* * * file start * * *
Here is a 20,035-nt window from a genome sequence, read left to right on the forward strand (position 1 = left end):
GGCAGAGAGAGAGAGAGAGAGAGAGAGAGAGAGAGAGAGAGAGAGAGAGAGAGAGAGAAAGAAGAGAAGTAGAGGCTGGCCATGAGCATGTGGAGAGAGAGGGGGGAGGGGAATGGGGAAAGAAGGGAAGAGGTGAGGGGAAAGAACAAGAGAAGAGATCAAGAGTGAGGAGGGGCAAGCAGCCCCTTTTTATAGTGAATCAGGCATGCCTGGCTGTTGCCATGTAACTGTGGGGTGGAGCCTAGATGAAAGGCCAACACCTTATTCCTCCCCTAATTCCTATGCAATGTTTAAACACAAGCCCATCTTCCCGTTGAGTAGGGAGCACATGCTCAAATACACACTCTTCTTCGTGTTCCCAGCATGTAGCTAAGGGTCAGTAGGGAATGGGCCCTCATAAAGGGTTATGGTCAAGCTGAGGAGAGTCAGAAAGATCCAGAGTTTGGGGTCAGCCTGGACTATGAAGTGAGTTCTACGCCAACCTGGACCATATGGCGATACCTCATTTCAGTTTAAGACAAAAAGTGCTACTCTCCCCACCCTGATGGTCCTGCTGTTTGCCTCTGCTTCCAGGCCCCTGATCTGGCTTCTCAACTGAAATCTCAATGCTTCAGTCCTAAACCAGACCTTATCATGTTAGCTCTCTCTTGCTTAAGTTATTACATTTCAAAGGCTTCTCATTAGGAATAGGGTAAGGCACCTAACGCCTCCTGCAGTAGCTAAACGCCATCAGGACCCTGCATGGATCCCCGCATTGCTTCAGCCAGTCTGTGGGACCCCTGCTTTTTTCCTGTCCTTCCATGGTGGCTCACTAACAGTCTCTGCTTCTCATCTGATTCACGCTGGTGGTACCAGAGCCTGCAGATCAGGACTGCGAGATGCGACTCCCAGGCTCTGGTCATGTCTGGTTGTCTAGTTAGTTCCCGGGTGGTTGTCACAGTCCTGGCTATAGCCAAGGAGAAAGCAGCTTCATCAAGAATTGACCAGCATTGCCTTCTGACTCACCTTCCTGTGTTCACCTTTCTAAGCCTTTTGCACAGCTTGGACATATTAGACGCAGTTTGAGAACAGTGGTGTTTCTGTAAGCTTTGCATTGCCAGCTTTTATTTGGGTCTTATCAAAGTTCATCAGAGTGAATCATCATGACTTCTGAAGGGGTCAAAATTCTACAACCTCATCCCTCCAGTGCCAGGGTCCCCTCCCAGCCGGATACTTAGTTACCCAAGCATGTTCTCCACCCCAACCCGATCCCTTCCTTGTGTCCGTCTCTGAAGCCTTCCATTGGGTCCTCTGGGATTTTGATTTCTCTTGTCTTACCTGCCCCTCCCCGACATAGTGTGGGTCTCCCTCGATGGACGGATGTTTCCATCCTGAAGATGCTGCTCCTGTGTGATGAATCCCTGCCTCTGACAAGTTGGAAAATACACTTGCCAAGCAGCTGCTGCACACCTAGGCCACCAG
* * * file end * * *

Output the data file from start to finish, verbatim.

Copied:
Here is a 20,035-nt window from a genome sequence, read left to right on the forward strand (position 1 = left end):
GGCAGAGAGAGAGAGAGAGAGAGAGAGAGAGAGAGAGAGAGAGAGAGAGAGAGAGAGAAAGAAGAGAAGTAGAGGCTGGCCATGAGCATGTGGAGAGAGAGGGGGGAGGGGAATGGGGAAAGAAGGGAAGAGGTGAGGGGAAAGAACAAGAGAAGAGATCAAGAGTGAGGAGGGGCAAGCAGCCCCTTTTTATAGTGAATCAGGCATGCCTGGCTGTTGCCATGTAACTGTGGGGTGGAGCCTAGATGAAAGGCCAACACCTTATTCCTCCCCTAATTCCTATGCAATGTTTAAACACAAGCCCATCTTCCCGTTGAGTAGGGAGCACATGCTCAAATACACACTCTTCTTCGTGTTCCCAGCATGTAGCTAAGGGTCAGTAGGGAATGGGCCCTCATAAAGGGTTATGGTCAAGCTGAGGAGAGTCAGAAAGATCCAGAGTTTGGGGTCAGCCTGGACTATGAAGTGAGTTCTACGCCAACCTGGACCATATGGCGATACCTCATTTCAGTTTAAGACAAAAAGTGCTACTCTCCCCACCCTGATGGTCCTGCTGTTTGCCTCTGCTTCCAGGCCCCTGATCTGGCTTCTCAACTGAAATCTCAATGCTTCAGTCCTAAACCAGACCTTATCATGTTAGCTCTCTCTTGCTTAAGTTATTACATTTCAAAGGCTTCTCATTAGGAATAGGGTAAGGCACCTAACGCCTCCTGCAGTAGCTAAACGCCATCAGGACCCTGCATGGATCCCCGCATTGCTTCAGCCAGTCTGTGGGACCCCTGCTTTTTTCCTGTCCTTCCATGGTGGCTCACTAACAGTCTCTGCTTCTCATCTGATTCACGCTGGTGGTACCAGAGCCTGCAGATCAGGACTGCGAGATGCGACTCCCAGGCTCTGGTCATGTCTGGTTGTCTAGTTAGTTCCCGGGTGGTTGTCACAGTCCTGGCTATAGCCAAGGAGAAAGCAGCTTCATCAAGAATTGACCAGCATTGCCTTCTGACTCACCTTCCTGTGTTCACCTTTCTAAGCCTTTTGCACAGCTTGGACATATTAGACGCAGTTTGAGAACAGTGGTGTTTCTGTAAGCTTTGCATTGCCAGCTTTTATTTGGGTCTTATCAAAGTTCATCAGAGTGAATCATCATGACTTCTGAAGGGGTCAAAATTCTACAACCTCATCCCTCCAGTGCCAGGGTCCCCTCCCAGCCGGATACTTAGTTACCCAAGCATGTTCTCCACCCCAACCCGATCCCTTCCTTGTGTCCGTCTCTGAAGCCTTCCATTGGGTCCTCTGGGATTTTGATTTCTCTTGTCTTACCTGCCCCTCCCCGACATAGTGTGGGTCTCCCTCGATGGACGGATGTTTCCATCCTGAAGATGCTGCTCCTGTGTGATGAATCCCTGCCTCTGACAAGTTGGAAAATACACTTGCCAAGCAGCTGCTGCACACCTAGGCCACCAG